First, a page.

Tampa’s Canopy

Florida is the Sunshine State and Tampa is no shady exception. That’s why, amid all the downtown revitalization and all the eclectic accolades that Mayor Bob’s office can cite, there was an announcement the other day that was particularly noteworthy. It was about quality of Sunshine State life. It’s about prioritizing trees and their canopies.

We now know that more than 11,000 (free) trees have been planted around town–or nearly four a day since 2011. The practice goes back to the late ’90s and then was re-branded in 2013 as, yes, Tree-Mendous Tampa. But “free,” of course, is a relative term. In this case, the tree plantings are paid for, appropriately enough, from fines collected from builders and developers who didn’t check all of the boxes before removing trees.

Media Matters

* It’s too late, of course, but I still wish the mainstream media–caring more about style than substance–hadn’t played a major role in helping to incorporate “Obamacare” into popular parlance. The Affordable Care Act was just too formal and unwieldy. The result: The media became a clueless enabler of political partisans out to demonize the ACA by rallying the Republican base against anything associated with President Barack Obama.

* For once, I’d like to see a Tampa Bay Times “Editor’s note” that talks up something more important than comics priorities and improvements to the Weather page. In a parallel universe that “Editor’s note” might say: “We’ve made improvements in editing, proof-reading and news judgment. We’re also hiring back some of our most experienced journalists.” Dream on.

Sports Shorts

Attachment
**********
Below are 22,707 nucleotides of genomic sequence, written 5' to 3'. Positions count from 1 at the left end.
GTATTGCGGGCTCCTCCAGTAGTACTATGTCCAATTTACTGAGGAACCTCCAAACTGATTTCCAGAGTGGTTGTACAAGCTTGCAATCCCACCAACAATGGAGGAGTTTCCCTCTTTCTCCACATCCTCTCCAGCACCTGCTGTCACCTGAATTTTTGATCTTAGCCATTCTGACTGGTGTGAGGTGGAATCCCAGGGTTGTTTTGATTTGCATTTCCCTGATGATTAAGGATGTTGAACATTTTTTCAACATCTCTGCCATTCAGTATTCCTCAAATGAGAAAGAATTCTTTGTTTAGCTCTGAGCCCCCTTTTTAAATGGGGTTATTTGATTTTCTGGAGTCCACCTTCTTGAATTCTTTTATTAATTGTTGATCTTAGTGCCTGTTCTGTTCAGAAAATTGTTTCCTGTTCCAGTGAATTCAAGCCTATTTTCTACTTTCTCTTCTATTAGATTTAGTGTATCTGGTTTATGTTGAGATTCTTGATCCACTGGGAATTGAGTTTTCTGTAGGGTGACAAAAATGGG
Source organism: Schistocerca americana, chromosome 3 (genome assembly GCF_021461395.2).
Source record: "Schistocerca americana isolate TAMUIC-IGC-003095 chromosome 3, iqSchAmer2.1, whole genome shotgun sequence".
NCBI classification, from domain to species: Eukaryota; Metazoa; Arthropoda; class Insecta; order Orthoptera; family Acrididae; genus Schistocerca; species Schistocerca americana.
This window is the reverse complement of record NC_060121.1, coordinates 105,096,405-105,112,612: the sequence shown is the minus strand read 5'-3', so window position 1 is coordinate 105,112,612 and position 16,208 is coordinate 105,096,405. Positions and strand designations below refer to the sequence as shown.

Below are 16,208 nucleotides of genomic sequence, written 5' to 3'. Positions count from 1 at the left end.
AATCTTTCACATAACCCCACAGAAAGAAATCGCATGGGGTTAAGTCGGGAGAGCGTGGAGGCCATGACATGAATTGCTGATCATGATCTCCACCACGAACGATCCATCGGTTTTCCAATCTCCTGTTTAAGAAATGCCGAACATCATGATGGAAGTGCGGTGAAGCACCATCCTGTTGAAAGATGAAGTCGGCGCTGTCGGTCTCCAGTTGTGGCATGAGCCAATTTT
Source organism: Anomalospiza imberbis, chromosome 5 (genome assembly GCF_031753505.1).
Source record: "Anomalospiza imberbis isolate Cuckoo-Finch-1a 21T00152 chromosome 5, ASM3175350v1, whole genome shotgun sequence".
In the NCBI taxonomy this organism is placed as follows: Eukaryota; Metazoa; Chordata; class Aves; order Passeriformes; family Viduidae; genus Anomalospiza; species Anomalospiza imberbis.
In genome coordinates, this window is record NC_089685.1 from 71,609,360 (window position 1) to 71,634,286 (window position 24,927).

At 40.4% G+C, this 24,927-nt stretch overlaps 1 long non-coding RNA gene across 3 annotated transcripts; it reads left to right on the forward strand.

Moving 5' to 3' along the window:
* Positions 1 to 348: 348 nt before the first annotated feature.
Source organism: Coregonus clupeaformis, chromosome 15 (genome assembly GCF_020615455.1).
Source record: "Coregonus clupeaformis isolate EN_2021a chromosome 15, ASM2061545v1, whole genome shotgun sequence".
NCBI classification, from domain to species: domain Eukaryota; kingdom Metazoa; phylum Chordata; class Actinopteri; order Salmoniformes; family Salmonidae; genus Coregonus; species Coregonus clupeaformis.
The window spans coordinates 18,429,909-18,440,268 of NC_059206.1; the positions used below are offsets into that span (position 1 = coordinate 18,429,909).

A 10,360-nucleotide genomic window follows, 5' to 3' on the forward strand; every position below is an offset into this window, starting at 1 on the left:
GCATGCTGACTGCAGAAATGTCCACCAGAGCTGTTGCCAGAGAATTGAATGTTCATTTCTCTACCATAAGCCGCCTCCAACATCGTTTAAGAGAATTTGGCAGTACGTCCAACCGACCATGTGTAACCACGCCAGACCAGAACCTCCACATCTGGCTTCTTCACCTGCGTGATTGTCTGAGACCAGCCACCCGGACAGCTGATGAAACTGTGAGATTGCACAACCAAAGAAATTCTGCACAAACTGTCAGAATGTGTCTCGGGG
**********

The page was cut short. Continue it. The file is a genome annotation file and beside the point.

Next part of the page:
* Sports Illustrated’s 2019 MLB Preview has the Rays ranked fourth in the American League and likes their chances of earning a post-season wild card. “This is a playoff-caliber team, but the division (Red Sox, Yankees) is a bear,” summarized SI.

* “World Series or Bust.” That was how Rays Cy Young Award-winning pitcher Blake Snell characterized the 2019 season. A couple of days later, it was Snell on the mound for opening day against the Houston Astros–and the chance to set that “World Series” tempo. It was, alas, a “bust.” The Rays lost; Snell hadn’t pitched that poorly at home all last year. Then two days later he was officially honored with the presentation of his AL Cy Young Award, which was also, uh, Blake Snell bobblehead night. Timing is everything in a four-game series where the only game the Rays lost was the one that Snell pitched.


* “Remoaners.”–How British tabloids reference the anti-Brexit crowd that wants to remain in the European Union.

* “Stand idly by.”–What Secretary of State Mike Pompeo says the U.S. will not do as Russia sends military forces to Venezuela.

* “As secretary of state and as a Christian, I’m proud to lead American diplomacy to support Israel’s right to defend itself.”–Mike Pompeo.

* “Everyone will soon be able to read it. … Accordingly, there are no plans to submit the report to the White House for a privilege review.”–Attorney General William Barr on how the Mueller Report on Russia’s election interference will be handled.

* “No matter what the Mueller Report contains, a harsh verdict remains: Trump and his gang betrayed the United States in the greatest scandal in American history.”–David Corn, Mother Jones.

* “In Washington, leaking is an art form. … In the lengthy course of the Mueller investigation, there was not a single leak. … It takes an extraordinary leader to persuade those around him to comply with demanding standards.”–William Galston, Wall Street Journal.

* “Richard Nixon and John Dean … were the last occupants of the executive branch who played politics with the rule of law as recklessly as is being done today, causing long-term damage to our democracy that reverberated for years.”–Christopher Hunter, senior fellow at the Atlantic Council.

* “The Senate would pass a paper bag as long as it had the words ‘free trade.’ The real battle over NAFTA is going to be in the House.”–Lori Wallach, director of Global Trade Watch at Public Citizen.